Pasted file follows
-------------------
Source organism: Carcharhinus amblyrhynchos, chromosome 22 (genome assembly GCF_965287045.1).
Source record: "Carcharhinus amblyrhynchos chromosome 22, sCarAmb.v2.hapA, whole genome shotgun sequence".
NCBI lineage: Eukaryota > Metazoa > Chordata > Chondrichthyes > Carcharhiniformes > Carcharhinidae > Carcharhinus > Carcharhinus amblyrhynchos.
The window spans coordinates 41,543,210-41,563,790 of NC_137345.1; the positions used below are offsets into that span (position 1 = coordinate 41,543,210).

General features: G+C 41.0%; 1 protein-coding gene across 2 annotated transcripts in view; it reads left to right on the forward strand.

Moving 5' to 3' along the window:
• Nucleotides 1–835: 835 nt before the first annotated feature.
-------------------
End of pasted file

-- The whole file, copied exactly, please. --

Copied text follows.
Source organism: Carcharhinus amblyrhynchos, chromosome 22 (genome assembly GCF_965287045.1).
Source record: "Carcharhinus amblyrhynchos chromosome 22, sCarAmb.v2.hapA, whole genome shotgun sequence".
NCBI lineage: Eukaryota > Metazoa > Chordata > Chondrichthyes > Carcharhiniformes > Carcharhinidae > Carcharhinus > Carcharhinus amblyrhynchos.
The window spans coordinates 41,543,210-41,563,790 of NC_137345.1; the positions used below are offsets into that span (position 1 = coordinate 41,543,210).

General features: G+C 41.0%; 1 protein-coding gene across 2 annotated transcripts in view; it reads left to right on the forward strand.

Moving 5' to 3' along the window:
• Nucleotides 1–835: 835 nt before the first annotated feature.